I’ve often wondered about what philosophers generally believe, as well as why they generally believe them, especially with respect to religious philosophers. And thanks to the largest survey of philosophers ever done back in 2010 with the Phil Papers survey, I will use that information to speculate about the latter question. Sources:
Okay, so I’ve a sort of annoyance with apologists’ use of philosophy. Now, as I quite like several areas of philosophy, my reason isn’t their usage of philosophy per se, but what motivates them I guess. So why is that, you ask? Well, let’s take into account the following sorts of considerations:
Most philosophers hold to, for example, a compatibilist conception of free will (~60% of philosophers polled). That is to say, they think free will and determinism can be reconciled in a meaningful way that does not result in bloating our view of the world with absurd metaphysical acts, as libertarian free will does. So why don’t religious apologists and philosophers of religion (we shouldn’t confuse the two as synonyms, of course) tend to hold to compatibilism (only 25.5% of philosophers of religion hold to compatibilism, and most of them (19.1%) are atheists) given its evident success in philosophy in general (~58% of philosophers of religion hold to libertarian free will)? To me, the answer is fairly obvious: The Problem of Evil.
If agents are also determined like the rest of the natural world, yet compatibilism still offers an “out” of sorts for free will, why didn’t God determine the world to be good? Clearly, most Christians just cannot accept compatibilism as true because the majority of their religious beliefs just don’t work with it, given the way the world is. And this extends beyond the free will debate:
* Why do most philosophers of religion tend to hold to an A-theory of time (~40%)? It’s often thought that the universe necessarily needs a cause, and the B-theory of time is simply not generally thought allow for this sort of thing, since the universe doesn’t “begin to exist” so much as it has a spatio-temporal boundary. So it’s no surprise that this view is more popular amongst them.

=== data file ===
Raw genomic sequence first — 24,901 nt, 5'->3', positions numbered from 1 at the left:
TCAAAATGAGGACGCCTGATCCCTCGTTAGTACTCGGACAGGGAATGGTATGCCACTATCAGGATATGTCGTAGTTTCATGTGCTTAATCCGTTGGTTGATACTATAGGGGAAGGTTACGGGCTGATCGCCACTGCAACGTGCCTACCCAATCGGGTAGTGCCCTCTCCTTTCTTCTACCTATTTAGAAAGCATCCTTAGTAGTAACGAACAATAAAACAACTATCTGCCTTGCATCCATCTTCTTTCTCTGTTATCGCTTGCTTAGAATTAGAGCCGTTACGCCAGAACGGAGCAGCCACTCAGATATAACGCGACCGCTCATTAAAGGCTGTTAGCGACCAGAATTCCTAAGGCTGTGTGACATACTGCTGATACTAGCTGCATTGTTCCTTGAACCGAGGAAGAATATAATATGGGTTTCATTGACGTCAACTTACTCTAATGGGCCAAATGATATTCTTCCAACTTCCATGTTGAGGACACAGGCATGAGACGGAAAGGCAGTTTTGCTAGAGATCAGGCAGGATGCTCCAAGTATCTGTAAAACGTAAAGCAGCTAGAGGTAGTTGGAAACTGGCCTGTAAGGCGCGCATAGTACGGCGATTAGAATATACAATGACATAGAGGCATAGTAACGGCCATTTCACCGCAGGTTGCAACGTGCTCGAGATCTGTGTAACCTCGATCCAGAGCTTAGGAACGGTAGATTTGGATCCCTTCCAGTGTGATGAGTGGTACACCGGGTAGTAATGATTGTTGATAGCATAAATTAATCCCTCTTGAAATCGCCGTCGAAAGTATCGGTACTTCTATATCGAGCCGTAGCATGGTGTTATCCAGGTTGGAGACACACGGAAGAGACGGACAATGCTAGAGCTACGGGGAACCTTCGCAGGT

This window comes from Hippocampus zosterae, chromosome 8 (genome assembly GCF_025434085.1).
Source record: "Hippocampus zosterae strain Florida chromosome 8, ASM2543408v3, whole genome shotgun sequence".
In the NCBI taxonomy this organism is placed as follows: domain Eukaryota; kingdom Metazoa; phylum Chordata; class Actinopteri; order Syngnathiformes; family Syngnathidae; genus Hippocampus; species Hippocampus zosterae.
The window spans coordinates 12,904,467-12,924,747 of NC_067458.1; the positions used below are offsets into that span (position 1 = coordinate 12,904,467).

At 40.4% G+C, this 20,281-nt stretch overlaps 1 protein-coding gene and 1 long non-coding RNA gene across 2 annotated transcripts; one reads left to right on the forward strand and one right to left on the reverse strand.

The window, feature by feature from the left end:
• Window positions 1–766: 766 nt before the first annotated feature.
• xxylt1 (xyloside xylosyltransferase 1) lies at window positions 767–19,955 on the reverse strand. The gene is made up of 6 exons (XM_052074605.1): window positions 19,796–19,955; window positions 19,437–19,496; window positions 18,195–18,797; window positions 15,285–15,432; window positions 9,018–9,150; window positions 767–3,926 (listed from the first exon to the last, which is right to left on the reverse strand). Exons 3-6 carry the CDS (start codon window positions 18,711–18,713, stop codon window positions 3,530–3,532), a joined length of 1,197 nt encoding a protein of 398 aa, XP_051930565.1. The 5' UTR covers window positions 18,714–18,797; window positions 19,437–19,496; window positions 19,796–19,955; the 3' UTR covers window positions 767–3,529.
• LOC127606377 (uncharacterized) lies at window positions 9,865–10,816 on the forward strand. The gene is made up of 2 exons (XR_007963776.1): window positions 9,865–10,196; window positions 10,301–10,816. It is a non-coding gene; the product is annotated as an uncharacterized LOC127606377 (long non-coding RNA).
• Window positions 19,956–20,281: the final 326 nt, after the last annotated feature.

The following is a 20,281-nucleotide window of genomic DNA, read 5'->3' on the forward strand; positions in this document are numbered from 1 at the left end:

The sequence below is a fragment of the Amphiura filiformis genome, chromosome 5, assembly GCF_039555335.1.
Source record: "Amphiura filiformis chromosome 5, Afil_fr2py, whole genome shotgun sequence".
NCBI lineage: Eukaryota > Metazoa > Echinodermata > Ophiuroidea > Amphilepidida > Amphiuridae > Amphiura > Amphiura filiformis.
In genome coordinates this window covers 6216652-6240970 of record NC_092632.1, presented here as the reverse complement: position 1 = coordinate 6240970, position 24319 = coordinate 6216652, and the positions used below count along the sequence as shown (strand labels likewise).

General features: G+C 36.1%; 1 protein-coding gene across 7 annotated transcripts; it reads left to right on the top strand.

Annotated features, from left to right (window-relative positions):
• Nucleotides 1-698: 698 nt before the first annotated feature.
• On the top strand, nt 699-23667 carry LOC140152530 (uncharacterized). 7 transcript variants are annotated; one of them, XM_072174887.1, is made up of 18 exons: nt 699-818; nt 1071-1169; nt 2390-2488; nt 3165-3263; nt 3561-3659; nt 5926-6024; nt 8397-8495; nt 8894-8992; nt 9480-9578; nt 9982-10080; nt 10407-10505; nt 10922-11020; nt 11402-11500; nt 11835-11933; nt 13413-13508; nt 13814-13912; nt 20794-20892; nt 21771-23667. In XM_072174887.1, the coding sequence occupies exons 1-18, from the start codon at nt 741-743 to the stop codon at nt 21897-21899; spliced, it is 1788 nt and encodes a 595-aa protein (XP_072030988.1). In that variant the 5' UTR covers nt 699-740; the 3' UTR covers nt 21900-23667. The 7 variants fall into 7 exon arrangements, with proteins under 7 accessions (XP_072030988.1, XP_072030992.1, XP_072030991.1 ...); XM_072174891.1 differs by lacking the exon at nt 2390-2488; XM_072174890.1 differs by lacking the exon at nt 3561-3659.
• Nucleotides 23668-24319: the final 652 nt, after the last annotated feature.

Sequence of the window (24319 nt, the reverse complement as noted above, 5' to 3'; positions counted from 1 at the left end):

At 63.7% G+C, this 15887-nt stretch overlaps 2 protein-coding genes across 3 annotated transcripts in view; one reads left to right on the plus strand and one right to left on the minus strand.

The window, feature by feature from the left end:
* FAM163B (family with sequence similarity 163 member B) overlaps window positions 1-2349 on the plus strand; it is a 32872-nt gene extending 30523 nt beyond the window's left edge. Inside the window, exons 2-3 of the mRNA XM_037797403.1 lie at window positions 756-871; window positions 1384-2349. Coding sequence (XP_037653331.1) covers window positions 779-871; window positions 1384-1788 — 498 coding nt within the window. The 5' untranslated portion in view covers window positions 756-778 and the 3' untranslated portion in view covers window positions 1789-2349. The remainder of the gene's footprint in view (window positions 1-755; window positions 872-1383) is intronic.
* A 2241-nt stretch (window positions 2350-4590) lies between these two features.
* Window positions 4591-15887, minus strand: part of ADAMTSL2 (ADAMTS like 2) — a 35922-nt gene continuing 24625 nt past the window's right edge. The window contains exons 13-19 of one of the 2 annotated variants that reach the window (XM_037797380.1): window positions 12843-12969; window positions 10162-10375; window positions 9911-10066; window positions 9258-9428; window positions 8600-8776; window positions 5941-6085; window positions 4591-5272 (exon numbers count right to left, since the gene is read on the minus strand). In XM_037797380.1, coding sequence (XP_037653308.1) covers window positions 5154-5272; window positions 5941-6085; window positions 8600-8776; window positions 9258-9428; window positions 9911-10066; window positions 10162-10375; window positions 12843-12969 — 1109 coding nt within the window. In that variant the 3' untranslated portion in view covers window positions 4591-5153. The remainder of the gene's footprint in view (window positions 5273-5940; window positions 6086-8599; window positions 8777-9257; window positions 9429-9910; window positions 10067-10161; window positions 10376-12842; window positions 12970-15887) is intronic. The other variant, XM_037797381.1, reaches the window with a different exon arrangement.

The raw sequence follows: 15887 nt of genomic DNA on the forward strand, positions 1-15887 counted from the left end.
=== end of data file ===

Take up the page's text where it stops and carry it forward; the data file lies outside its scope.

* Why do most philosophers of religion tend to avoid consequentialism as a normative ethical theory noticeable less than philosophers overall? Probably because doctrines like Hell would seem to mean, for consequentialists, that God is massively immoral.
* Why do most philosophers of religion reject physicalist accounts of the mind (63.8%) in stark contrast to philosophers generally (56.5%!)? I think it’s clearly because physicalist accounts of the mind are fundamentally in contradiction to the notion of an afterlife.
You get it. So what’s my point about all this? Contrary to many atheists online, I’m not her to say all religious apologists are charlatans or that theist philosophers of religion are disingenuous or something. My concern here is primarily that given the constraints their prior beliefs, the scope of what positions they can find reasonable or be open to become severely limited. That is, they end up unwittingly engaging in top-down justifications for their beliefs by tending towards positions that can allow for those positions to at least be plausible. Just look at William Lane Craig. His positions bear out this exact sort of thing, since he’s a:
-Libertarian on free will (I THINK; he sometimes sounds like a compatibilist)
-A-theory of time (to support his Kalam Cosmological Argument)
And I think non-religious philosophers have, at least prima facie, less inherent constraints upon their thought, and hence are more able to consider the various positions (like those listed above), even if they tend towards a naturalistic, physicalist view (rightly, I think). This is not to say they don’t have their biases, it’s just I don’t think they have ones that as narrowly constrain them (generally) as their religious colleagues.
I think I initially had more to say on this topic, but I’m too tired to remember. Oh well.